- Author: Lyssa Stanson
Book online «Captive in Crete: The First Jet Wilson Cozy Mystery (Jet Wilson Cozy Mysteries Book 1) Lyssa Stanson (best interesting books to read TXT) 📖». Author Lyssa Stanson
Captive in Crete
Copyright © 2021 Lyssa Stanson
The right of Lyssa Stanson to be identified as the author of this work has been asserted by her in accordance with the Copyright, Designs and Patents Act 1988.
All rights reserved.
This book is Copyright material and must not be copied, reproduced, transferred, distributed, leased, licenced or publicly performed or used in anyway except as specifically permitted in writing by the publisher, as allowed under the terms and conditions under which it was purchased or as strictly permitted by applicable Copyright law. Any unauthorised distribution or use of this text may be a direct infringement of the author’s and publisher’s rights and those responsible may be liable in law accordingly.
This is a work of fiction. All the characters, businesses, organisations and events are entirely fictitious and any resemblance to actual events, organisations, businesses or people, living or dead, current or historical, is entirely coincidental. Where towns mentioned are real, they are used fictitiously and their topography may have been altered for literary purposes.
Table of Contents
Chapter One – Monday morning
Chapter Two – later Monday morning
Chapter Three – Monday afternoon
Chapter Four – Monday evening
Chapter Five – Tuesday morning
Chapter Six – Tuesday afternoon
Chapter Seven – Wednesday morning
Chapter Eight – Wednesday afternoon
Chapter Nine – Wednesday evening
Chapter Ten – Wednesday evening (still)
Chapter Eleven – Thursday morning
Chapter Twelve – Thursday afternoon
Chapter Thirteen – Friday morning
Chapter Fourteen – Friday night
Chapter Fifteen – Friday night (still)
Chapter Sixteen – yup, still Friday night
Chapter Seventeen – do these people never sleep?
Chapter Eighteen – Saturday morning
Chapter One – Monday morning
I stepped down from the bus into blinding light and a wall of heat. A five-hour stopover in Hannover on my way from London to Crete had not enhanced my journey and I was tired and grumpy. Coffee was the first item on my agenda, followed by a taxi to my grandmother’s house.
I looked left and right to get my bearings; it was a while since I had made this trip. Touch down in Heraklion, bus south to Mires, then taxi the five miles to Sivas. Easy peasy, what could possibly go wrong?
I started walking towards the town square, dragging my suitcase behind me. The pavements were cracked in some places while in others, trees had been planted to slow the progress of all but the most determined. Every so often I had to detour into the road to avoid the tables that spilled out from small cafes. I needed coffee but my goal was the kafenion on the corner of the square where I could drink my coffee whilst keeping an eye on the unofficial taxi line, ready to pounce on my ride at the optimal moment.
It only took five minutes to get there but I had warmed up considerably after the chill of the air-conditioned bus and was grateful to sink into a roadside seat. I ordered my “café Elliniká, metrio” (Greek coffee, semi-sweet) and relaxed back, turning my face to the sun and closing my eyes against the glare.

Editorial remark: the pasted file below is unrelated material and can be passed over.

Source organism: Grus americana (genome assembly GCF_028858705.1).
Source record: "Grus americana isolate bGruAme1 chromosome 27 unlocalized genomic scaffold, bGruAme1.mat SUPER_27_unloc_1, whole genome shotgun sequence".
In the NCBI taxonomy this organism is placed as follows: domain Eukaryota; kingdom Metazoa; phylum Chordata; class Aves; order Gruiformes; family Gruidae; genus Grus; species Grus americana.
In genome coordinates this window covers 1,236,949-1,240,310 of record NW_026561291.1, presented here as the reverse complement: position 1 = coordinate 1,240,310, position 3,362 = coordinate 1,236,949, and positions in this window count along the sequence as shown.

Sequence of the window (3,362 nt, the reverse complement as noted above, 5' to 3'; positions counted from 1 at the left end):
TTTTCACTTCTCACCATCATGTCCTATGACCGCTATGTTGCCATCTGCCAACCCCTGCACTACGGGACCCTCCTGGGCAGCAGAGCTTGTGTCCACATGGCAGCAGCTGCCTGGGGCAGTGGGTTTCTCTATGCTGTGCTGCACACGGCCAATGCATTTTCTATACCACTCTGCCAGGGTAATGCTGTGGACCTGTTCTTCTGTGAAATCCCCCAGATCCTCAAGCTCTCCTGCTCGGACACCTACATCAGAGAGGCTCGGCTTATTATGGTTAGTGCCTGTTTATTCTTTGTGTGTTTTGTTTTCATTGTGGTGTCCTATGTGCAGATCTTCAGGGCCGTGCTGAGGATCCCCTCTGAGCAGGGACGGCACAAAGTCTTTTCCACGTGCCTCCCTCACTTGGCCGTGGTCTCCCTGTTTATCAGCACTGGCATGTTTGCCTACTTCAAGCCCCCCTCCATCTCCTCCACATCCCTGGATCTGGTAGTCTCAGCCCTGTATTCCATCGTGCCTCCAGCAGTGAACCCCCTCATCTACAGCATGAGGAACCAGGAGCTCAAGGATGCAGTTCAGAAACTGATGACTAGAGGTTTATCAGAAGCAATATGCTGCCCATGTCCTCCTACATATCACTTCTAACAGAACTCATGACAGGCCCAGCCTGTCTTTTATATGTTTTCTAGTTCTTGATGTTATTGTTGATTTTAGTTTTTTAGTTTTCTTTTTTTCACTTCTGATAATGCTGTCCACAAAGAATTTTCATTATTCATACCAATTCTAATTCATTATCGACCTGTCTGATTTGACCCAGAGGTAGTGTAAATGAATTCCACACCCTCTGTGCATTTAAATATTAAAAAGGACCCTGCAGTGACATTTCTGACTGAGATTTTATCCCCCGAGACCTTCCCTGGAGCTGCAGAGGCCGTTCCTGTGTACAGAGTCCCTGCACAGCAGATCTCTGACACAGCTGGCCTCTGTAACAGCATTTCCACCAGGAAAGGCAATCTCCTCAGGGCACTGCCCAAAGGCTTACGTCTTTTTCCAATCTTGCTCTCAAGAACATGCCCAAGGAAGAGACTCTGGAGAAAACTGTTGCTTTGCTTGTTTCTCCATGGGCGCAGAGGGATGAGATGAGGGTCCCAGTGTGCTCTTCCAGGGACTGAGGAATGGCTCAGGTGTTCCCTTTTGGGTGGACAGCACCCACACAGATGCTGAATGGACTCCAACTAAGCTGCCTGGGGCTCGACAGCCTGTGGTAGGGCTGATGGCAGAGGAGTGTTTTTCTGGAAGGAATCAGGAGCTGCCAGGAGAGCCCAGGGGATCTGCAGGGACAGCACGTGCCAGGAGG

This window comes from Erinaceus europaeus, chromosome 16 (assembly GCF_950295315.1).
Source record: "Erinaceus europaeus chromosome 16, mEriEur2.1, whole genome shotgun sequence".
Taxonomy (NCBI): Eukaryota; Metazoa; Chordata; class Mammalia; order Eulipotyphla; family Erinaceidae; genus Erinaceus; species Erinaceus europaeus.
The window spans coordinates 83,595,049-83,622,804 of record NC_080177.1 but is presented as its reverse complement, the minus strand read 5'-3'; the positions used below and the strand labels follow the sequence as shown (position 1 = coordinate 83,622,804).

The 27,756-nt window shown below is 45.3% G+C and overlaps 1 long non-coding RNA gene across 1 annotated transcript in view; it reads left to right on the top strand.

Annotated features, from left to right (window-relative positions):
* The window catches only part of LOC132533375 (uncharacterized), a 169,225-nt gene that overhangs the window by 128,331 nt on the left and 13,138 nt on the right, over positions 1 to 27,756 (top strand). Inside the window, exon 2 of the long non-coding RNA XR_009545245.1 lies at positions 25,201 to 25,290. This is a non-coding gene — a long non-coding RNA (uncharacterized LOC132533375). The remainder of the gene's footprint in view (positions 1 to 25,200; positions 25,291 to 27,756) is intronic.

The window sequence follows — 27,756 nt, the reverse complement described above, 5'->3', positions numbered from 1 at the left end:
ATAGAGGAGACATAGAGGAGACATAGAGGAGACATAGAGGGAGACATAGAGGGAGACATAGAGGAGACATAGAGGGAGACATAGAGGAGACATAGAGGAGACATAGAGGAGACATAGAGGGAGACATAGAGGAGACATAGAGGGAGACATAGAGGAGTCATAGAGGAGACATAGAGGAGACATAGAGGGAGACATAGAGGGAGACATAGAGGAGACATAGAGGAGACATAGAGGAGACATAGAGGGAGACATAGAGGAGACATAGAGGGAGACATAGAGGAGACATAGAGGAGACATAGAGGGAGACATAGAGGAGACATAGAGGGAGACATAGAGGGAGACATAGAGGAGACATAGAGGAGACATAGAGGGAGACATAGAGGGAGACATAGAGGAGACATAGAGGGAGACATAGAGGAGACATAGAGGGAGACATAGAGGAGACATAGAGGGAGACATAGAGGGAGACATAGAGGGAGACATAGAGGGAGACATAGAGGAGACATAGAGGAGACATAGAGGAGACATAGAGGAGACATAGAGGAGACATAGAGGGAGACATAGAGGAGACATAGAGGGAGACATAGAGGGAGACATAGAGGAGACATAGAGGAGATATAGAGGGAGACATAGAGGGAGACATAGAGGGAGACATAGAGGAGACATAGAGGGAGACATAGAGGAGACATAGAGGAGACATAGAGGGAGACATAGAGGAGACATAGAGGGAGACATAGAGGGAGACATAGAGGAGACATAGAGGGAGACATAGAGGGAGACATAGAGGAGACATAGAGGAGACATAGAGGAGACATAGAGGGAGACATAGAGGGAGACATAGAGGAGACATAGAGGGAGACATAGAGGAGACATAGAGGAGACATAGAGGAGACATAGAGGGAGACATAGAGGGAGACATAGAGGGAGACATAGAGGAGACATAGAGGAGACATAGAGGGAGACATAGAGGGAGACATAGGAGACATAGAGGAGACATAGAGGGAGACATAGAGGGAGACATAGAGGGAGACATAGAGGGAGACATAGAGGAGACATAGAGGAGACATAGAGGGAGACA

When my coffee arrived, I took an eager sip. The hot, bitter liquid scalded my tongue and I hastily downed some of the water that is always served alongside. A dark chocolate voice undulated from behind me.
“You should never drink as soon as it’s served. They boil it for at least 10 minutes. The water should always come first.”
“I know that thanks, but it’s been a while. I’m out of the habit.”
I silently kicked myself. Never engage in conversation with disembodied voices, no matter how silky smooth. It always ends in disappointment when the owner of the voice turns out to be 65, with a pot belly and receding hairline.
“Ah, you’ve just arrived? Where are you staying? Do you need a lift?” The famous Cretan hospitality kicked in swiftly.
“Thank you, I don’t need any help.”
“Of course not, a strong, capable woman like you. But sometimes it’s worth accepting a little help. You know, just to be polite. Then everyone is happy.” The voice paused. “maybe I could make you happy.”
That was just a little too much. I turned around in disbelief, ready to give my standard “modern woman in no need of pandering to male ego” speech but instead was struck dumb when I came face to face with the most gorgeous brown eyes imaginable. The irises were tinged with flecks of old gold and were ringed almost in black. They were framed by thick, black lashes that many a super-model would kill for and topped by heavy lids, giving them a sleepy, satisfied look that was part cat that got the cream and part post-coital slumber.
The eyes were set in a square jawed face with skin the colour of warm honey, topped with a shock of dark brown hair that reached down to skim his shoulders. As I watched, his full lips slowly curved upwards in a most inviting smile.
I realised I was sitting silently, with my mouth gaping open and tried to think of an apt response. Unfortunately, I couldn’t remember what it was I was supposed to be responding to, so I simply said “Hello, I’m Jet Wilson.”
“Aristede Theodopulous. Pleased to meet you Jet Wilson.” He held out his hand and I took it. His skin was warm from the sun and his handshake was firm.
I shook myself mentally – and possibly also physically although I really hope not – unfortunately, I was too caught up by the Adonis in front of me to be sure of anything much. I had come to Crete to put a broken love affair behind me, not to start a new one. I needed to put as much distance between myself and Adonis, I mean Aristede, as possible.
“Jet, that’s a very unusual name.